“I remember well when we were all struggling with what the “natural” Delta must have been like, and whether there was more or less water going through it than now,” says US Geological Survey climate scientist Mike Dettinger. “As I look at various important research papers just published, I believe that our ability to articulate what our species need, how the various water, sediment, and nutrient budgets of the Delta have changed, and what the missing elements of the Delta are today, has benefited immensely from the effort that culminated in A Delta Renewed. We cannot understand what is right in front of us without understanding where it all came from.”
Even if carried out on a serious scale, the recommendations in A Delta Renewed may not be enough to save every species from extinction (see archive.estuarynews.org/orphans). But they could help get some of the natural processes necessary to sustain a healthy ecosystem going again, and thus support some native species. And they could help move water, mud, and fish through the Delta in ways less damaging to local communities, economies, and riverbanks than what we’ve witnessed below Oroville Dam post the most recent atmospheric river downpours.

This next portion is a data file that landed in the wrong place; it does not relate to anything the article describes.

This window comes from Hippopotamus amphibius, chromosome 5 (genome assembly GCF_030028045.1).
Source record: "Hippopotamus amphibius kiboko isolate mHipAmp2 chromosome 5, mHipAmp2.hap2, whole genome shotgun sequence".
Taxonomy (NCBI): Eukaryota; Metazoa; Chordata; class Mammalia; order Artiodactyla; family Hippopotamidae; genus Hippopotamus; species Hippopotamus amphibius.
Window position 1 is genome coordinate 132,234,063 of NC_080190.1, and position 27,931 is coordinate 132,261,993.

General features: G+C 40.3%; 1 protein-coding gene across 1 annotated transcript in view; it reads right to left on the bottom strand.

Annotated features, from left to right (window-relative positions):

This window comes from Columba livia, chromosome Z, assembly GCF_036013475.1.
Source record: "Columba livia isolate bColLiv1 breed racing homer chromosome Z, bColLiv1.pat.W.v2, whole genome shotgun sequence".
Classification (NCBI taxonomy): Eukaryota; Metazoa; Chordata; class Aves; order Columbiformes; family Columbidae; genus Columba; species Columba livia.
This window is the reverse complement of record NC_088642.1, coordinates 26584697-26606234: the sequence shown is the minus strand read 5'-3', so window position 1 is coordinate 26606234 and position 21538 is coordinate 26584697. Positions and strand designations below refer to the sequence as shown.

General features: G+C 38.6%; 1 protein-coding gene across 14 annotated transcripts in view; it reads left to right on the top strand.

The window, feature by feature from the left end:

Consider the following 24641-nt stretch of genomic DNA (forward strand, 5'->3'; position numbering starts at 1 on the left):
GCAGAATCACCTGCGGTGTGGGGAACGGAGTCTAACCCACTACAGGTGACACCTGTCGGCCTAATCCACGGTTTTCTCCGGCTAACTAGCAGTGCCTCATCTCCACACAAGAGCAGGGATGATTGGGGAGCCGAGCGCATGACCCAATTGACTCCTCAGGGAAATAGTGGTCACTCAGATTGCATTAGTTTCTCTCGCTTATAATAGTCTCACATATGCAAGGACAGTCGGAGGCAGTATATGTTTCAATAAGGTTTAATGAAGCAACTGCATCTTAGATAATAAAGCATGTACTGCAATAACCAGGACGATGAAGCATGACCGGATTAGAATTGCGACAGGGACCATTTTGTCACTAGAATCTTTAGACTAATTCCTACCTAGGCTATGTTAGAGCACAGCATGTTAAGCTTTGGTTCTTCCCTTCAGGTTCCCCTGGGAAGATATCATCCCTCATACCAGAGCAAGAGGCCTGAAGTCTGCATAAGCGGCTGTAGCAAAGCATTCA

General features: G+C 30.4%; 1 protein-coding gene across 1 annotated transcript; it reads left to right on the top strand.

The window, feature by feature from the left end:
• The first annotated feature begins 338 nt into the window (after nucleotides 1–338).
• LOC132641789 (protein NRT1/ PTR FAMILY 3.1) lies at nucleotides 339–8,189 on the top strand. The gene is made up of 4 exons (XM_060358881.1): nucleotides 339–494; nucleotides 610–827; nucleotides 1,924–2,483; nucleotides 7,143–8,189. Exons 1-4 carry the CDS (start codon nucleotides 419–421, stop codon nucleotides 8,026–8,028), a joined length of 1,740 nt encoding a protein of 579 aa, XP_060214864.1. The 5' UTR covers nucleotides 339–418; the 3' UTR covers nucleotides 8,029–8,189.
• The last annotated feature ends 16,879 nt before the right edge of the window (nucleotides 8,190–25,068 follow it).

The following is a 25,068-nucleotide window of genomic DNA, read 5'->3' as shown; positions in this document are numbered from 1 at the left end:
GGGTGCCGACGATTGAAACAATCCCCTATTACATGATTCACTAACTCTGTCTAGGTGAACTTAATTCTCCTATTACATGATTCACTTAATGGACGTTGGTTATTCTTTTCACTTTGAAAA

Fifty years from now, if natural processes are still functional and science-based stewardship continues, there will still be birds to watch, ducks to hunt, and fish to catch. Whatever the reason we’re trying to save them, or the location or elevation, it’s a recipe for greatness that might actually have legs.
M O R E I N F O
Delta Renewed Report
N E X T S T O R Y
Corte Madera’s Flood Fight Goes On and On